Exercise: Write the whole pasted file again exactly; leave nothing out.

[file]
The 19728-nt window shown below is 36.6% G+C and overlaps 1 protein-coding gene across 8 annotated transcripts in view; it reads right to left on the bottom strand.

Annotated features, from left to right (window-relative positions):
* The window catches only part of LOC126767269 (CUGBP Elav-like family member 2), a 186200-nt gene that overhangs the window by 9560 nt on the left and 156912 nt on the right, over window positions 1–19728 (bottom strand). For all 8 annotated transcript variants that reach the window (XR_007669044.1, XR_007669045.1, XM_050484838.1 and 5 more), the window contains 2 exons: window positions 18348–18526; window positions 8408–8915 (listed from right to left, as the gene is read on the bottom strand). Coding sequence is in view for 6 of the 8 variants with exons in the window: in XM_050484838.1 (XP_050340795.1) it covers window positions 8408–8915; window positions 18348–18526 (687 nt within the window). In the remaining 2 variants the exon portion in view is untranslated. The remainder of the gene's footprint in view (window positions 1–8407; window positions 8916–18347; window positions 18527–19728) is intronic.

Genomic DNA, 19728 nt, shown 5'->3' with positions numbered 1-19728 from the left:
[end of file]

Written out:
The 19728-nt window shown below is 36.6% G+C and overlaps 1 protein-coding gene across 8 annotated transcripts in view; it reads right to left on the bottom strand.

Annotated features, from left to right (window-relative positions):
* The window catches only part of LOC126767269 (CUGBP Elav-like family member 2), a 186200-nt gene that overhangs the window by 9560 nt on the left and 156912 nt on the right, over window positions 1–19728 (bottom strand). For all 8 annotated transcript variants that reach the window (XR_007669044.1, XR_007669045.1, XM_050484838.1 and 5 more), the window contains 2 exons: window positions 18348–18526; window positions 8408–8915 (listed from right to left, as the gene is read on the bottom strand). Coding sequence is in view for 6 of the 8 variants with exons in the window: in XM_050484838.1 (XP_050340795.1) it covers window positions 8408–8915; window positions 18348–18526 (687 nt within the window). In the remaining 2 variants the exon portion in view is untranslated. The remainder of the gene's footprint in view (window positions 1–8407; window positions 8916–18347; window positions 18527–19728) is intronic.

Genomic DNA, 19728 nt, shown 5'->3' with positions numbered 1-19728 from the left: